How-to Backup an MS Exchange Server Hosted on the AWS Cloud – Part 2

AWS is getting more and more popular with innovative offerings for companies of all sizes. That being said, enterprise adoption has been on the rise as a means of meeting scalable infrastructure needs. In the first article of this series, we discussed the built-in backup and restore process for Microsoft Exchange Server. In production environments, it is critical to minimize your RTO (recovery time objective) so that if a data loss incident occurs, you can restore your complete environment as soon as possible. Also, many users that host their Exchange environment in Amazon EC2 need the ability to recover to other AWS availability zones, regions or accounts.

To address these requirements, we will demonstrate in this article how to backup and instantly restore an Exchange Server hosted on AWS. Setup CPM with EC2 Instance hosting Exchange Server In the first part of the series, we showed you how to use MS Exchange’s inherent backup mechanism to perform backup and restore. In this part, we have set up Exchange Server on an EC2 instance via Windows 2012 with an R2 server. The image below is a sample email inbox for Michael Clarke, that we will use throughout the article. n2ws

It is very important to note that AWS offers point-in-time backup with a snapshot mechanism. If automated, the snapshot removes human intervention and ensures regular data backups. With CPM, you can set up automated backups by configuring a backup policy and utilize one-click EBS data recovery. To get started, it’s important to first set up the correct backup policy for your EC2 instance in Cloud Protection Manager (CPM). This provides you with the ability to select various options such as backup scripts, DR policies, and schedules. It also defines logical groupings of objects (backup targets) that should be backed up together, such as EC2 instances [with single or multiple volumes], and RDS instances.n2ws
As we have hosted Exchange Server on a Windows instance, it is recommended to enable the VSS (Volume Shadow Copy Service) agent on that instance.  VSS is a consistent backup infrastructure for Windows servers. It is very useful for cases that require exact point in time backups across volumes/disks. This is done by VSS notifying  MSSQL that it is being backed up, then making sure the backup is consistent across all volumes. Learn more about Volume Shadow Copy Service (VSS).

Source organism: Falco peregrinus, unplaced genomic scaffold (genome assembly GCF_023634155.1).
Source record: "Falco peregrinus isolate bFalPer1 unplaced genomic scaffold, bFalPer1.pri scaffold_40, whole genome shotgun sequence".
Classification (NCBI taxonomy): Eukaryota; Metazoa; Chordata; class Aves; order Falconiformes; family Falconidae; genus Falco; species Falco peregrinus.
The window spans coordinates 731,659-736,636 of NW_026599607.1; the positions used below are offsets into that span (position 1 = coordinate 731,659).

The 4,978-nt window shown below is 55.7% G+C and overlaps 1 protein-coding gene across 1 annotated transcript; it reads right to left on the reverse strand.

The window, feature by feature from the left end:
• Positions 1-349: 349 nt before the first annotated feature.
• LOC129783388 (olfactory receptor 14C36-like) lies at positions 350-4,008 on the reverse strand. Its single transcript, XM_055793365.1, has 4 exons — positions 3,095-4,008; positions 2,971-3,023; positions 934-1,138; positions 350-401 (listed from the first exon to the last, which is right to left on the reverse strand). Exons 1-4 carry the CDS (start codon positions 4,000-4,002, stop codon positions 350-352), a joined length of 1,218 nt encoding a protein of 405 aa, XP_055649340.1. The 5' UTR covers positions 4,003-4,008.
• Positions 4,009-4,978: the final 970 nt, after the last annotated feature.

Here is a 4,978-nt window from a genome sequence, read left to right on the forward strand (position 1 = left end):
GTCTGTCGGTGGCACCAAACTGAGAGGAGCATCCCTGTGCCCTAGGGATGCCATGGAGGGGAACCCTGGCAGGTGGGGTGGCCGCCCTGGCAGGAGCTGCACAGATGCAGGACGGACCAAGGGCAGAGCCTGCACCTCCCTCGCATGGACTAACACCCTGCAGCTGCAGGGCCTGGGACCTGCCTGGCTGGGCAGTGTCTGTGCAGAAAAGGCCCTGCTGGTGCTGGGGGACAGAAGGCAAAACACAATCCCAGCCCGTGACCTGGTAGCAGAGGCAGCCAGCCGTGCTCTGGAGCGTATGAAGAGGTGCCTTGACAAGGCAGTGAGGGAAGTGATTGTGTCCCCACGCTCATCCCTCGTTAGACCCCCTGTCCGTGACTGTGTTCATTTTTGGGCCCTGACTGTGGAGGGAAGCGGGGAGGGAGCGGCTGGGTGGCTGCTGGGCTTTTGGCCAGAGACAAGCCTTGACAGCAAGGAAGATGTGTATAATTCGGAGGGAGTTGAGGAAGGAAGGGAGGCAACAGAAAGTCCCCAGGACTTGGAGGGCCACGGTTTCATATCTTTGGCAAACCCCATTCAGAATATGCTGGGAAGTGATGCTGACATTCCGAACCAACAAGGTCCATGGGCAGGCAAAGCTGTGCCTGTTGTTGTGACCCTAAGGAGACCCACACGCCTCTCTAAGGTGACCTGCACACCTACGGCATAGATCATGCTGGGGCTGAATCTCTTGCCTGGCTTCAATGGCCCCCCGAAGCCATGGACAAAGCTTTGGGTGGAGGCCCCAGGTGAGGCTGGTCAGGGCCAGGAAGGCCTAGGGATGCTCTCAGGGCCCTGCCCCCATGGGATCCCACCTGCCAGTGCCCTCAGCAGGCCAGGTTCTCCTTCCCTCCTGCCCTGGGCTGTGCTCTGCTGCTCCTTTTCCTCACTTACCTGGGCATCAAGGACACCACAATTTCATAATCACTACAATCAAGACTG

In order to perform this backup, you must have the VSS backup agent set up as part of the backup options in your policy configuration.
Cloud Protection Manager (CPM) only supports VSS on Windows 2008 or 2012 servers and uses the “System Provider” to perform shadow copies. This process is very simple — when CPM creates a backup, the CPM Thin Backup Agent asks the system provider to create shadow copies of the relevant volumes. In this case, differential copies are created, so the complete data of the volume is not copied, only changes that were made from the time the backup began.
Crash-consistent snapshots will not truncate log files when the transaction is complete. CPM provides consistent application backup, which will automatically truncate the logs.
Once the VSS is setup with the correct key and is successfully executed, it will show the backup status in the backup monitor.
Since the instance has multiple volumes attached to it, CPM will back up all of the volumes after executing the VSS agent. You can check this from the backup event log.
Recover Your Data
Now, let’s assume that the exchange server has lost some data. Returning to our example mailbox, you can see that some of Michael Clarke’s emails have been deleted as a result of this data loss.